MadSci Network: Medicine

Re: why human cortical bone layer is thiner then other animal?

Date: Wed Apr 11 11:06:01 2001
Posted By: Daniel R. Pratt, Staff, Archaeology, Oertel Architects
Area of science: Medicine
ID: 975754733.Me

Large fragments of human bone are often easily identified on the basis of 
gross anatomical features-- I am assuming, though, that you are speaking of 
small bone fragments.

It's usually pretty easy to tell mammal bones from bird, reptile and fish 
bones.  However, distinguishing fragments of deer bone, for example, from 
fragments of human bone can be trickier.  Your observation that the 
cortical layer of human bone tends to be thinner than the bones of other 
mammals (of similar size) is generally correct-- but not the rule, of 
course. There is variation in average thickness for many of the bones of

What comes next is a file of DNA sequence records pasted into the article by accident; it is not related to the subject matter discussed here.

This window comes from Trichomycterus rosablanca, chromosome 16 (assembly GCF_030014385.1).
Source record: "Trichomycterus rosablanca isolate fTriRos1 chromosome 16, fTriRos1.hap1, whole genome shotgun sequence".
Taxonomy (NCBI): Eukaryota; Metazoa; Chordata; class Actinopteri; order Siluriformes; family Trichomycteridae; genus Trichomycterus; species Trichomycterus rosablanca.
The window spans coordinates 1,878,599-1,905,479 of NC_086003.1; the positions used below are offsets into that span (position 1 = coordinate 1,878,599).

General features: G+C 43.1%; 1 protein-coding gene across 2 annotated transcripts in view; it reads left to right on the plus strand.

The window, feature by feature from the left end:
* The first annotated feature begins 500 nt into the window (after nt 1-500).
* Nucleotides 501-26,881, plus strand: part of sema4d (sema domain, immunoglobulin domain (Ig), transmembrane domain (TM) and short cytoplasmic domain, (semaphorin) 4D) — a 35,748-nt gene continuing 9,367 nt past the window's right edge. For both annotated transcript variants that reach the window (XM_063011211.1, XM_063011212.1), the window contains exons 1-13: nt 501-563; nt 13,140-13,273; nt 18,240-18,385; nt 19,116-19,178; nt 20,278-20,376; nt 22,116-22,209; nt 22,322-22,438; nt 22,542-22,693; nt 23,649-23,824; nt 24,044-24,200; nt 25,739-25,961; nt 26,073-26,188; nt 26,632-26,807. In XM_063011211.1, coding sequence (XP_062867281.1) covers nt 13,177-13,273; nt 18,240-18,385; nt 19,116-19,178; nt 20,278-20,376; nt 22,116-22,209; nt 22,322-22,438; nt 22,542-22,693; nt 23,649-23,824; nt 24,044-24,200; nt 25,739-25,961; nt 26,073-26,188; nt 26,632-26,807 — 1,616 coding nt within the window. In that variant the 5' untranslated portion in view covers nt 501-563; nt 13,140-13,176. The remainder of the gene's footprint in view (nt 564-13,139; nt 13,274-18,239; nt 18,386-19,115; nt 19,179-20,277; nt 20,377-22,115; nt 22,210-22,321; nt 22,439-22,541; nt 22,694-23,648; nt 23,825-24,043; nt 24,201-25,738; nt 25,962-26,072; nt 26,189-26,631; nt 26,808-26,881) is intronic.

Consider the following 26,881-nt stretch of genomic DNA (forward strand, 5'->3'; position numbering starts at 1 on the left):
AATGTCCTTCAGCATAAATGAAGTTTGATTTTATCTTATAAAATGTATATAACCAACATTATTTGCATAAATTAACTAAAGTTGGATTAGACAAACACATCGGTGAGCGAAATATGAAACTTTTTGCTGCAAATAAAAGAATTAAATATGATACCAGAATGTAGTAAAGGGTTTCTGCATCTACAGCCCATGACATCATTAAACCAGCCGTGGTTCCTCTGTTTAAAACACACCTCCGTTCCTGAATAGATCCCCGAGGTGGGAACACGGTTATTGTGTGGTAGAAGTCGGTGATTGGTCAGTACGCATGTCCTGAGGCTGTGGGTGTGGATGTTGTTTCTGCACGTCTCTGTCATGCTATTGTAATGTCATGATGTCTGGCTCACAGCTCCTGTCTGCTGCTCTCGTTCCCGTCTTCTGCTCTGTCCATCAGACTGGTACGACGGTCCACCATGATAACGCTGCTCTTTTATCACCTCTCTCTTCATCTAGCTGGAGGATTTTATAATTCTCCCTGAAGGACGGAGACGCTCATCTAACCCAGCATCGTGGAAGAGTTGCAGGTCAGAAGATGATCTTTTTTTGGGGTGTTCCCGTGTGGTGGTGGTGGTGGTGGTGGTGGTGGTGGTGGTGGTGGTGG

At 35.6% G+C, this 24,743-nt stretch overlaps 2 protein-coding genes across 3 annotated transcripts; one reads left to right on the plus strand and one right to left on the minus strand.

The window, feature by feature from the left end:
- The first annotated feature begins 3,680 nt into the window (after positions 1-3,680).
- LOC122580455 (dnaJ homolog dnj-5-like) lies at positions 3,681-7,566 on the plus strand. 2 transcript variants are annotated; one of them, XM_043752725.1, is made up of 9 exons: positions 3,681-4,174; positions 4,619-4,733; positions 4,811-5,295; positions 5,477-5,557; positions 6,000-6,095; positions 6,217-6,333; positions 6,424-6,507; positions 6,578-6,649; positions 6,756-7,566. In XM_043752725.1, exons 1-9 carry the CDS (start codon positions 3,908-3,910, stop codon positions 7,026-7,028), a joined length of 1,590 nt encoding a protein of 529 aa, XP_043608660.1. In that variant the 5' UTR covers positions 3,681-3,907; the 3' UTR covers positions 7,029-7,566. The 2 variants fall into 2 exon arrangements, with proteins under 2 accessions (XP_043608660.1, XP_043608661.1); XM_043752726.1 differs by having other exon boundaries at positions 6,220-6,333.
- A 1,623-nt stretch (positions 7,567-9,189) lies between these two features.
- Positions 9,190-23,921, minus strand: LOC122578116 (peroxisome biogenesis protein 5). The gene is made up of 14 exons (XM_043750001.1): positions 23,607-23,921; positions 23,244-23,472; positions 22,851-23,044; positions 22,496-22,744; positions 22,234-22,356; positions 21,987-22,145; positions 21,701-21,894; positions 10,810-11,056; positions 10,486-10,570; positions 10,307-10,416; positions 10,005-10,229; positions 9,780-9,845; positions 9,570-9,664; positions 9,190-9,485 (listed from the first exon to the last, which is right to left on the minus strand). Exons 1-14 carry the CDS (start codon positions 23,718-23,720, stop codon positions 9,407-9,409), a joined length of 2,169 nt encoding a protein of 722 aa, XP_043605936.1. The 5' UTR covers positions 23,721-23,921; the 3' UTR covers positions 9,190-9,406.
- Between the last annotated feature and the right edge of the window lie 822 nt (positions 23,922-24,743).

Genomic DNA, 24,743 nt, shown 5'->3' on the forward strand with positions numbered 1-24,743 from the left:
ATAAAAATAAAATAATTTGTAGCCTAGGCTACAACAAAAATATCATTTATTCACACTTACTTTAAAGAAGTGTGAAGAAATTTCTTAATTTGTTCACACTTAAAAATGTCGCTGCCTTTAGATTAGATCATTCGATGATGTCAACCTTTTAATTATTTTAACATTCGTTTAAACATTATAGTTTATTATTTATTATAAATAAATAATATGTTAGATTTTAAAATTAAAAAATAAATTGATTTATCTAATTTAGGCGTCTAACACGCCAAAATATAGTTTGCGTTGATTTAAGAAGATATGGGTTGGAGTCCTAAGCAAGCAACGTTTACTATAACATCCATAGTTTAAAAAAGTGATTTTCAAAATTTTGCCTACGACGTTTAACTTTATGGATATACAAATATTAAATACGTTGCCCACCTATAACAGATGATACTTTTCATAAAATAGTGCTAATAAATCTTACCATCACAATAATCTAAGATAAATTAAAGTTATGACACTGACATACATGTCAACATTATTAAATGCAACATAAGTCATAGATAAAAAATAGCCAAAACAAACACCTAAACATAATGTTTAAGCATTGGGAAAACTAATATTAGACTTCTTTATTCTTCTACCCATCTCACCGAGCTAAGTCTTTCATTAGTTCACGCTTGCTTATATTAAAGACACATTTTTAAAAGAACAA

the mammalian skeleton.

Which brings me to the point: Bone tends to become thicker under stress.  I 
can't remember the citation for this article, but I remember a study of 
oxen metatarsals (or cannon bones-- the bone above the hoof) that showed 
that the mass (thickness) of the metatarsal increased with the amount of 
agricultural plowing performed by the animal. There are other pathological 
reasons for increased bone thickness, but since bones are the 
superstructure of the body, the load they carry is probably the best 
determiner of their strength.

Hope this helps!

Daniel R. Pratt

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